In the latest issue of Sea Kayaker (April 2013) there is a report in the "Safety" section about a couple of friends who go paddling on the coast of Newfoundland and one of them is lost. It is a very tragic story, but a few details are somewhat vague. First, either the wind was actually much stronger than the report seems to indicate, or the paddlers just weren't paying attention. An offshore wind strong enough to produce capsizing waves 300 feet from shore, must have been strong enough to cause any prudent paddler to be on alert. To be fair, the more experienced paddler reportedly was concerned, while the less experienced fellow seems oblivious until he gets into trouble.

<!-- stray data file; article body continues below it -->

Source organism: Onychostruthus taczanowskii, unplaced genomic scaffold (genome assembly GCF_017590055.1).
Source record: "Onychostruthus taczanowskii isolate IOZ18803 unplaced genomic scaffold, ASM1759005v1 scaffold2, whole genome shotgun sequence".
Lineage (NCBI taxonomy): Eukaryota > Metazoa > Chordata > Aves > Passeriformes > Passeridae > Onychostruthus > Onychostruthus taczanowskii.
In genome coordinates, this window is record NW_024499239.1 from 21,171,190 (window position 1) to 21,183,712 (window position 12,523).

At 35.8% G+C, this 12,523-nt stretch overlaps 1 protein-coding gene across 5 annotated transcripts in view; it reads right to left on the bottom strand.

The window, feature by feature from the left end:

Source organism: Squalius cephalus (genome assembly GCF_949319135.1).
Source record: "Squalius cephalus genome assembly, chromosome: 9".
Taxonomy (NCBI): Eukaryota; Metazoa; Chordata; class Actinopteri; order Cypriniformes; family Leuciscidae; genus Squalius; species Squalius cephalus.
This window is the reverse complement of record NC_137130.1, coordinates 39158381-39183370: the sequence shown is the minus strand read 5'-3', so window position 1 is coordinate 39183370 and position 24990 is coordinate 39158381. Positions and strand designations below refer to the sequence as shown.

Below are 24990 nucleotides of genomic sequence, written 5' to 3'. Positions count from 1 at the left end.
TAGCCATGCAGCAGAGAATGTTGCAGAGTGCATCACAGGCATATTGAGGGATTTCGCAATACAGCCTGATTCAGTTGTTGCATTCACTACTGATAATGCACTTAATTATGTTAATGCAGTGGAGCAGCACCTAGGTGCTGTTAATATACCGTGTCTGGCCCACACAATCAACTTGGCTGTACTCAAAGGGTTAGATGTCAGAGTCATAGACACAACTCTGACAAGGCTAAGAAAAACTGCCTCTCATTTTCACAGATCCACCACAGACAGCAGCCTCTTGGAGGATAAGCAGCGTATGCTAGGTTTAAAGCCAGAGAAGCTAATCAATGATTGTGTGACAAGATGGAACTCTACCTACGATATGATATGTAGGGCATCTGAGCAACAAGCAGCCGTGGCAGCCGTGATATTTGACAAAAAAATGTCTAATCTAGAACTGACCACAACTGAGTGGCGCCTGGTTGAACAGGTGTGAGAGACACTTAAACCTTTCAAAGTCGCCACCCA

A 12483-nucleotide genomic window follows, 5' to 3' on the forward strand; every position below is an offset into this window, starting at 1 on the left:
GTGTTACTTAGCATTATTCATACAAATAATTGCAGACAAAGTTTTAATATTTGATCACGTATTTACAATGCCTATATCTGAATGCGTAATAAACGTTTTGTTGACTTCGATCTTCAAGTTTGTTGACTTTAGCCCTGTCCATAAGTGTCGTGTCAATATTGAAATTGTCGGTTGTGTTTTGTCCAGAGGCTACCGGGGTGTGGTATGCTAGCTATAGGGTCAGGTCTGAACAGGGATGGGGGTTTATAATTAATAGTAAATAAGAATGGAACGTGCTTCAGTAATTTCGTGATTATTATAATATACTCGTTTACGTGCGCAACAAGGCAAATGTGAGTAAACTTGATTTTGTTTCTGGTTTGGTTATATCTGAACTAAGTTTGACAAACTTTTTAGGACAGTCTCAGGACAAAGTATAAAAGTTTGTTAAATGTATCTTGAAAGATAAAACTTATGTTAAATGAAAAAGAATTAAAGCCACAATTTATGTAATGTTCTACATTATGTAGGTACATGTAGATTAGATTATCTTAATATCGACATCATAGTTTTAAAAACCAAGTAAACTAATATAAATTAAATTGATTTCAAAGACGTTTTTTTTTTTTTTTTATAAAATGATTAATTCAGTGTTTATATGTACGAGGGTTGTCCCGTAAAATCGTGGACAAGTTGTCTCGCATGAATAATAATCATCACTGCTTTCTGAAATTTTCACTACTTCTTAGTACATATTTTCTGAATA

Somehow, both paddler's pumps are lost in the assisted rescue. From there it's all downhill and the capsizee seems to have been completely useless. It all comes off just a bit too sketchy. I don't mean in any way to suggest that the story was less than true, but the intensity of the situation doesn't come across at the time of the initial capsize. Either the wind and waves suddenly increased in a matter of seconds--which is possible--in which case again I would have to say they weren't paying enough heed to conditions.
In any event, the report serves as a reminder that we are always vulnerable in our little boats on big water and should never underestimate the elements and never overestimate our abilities.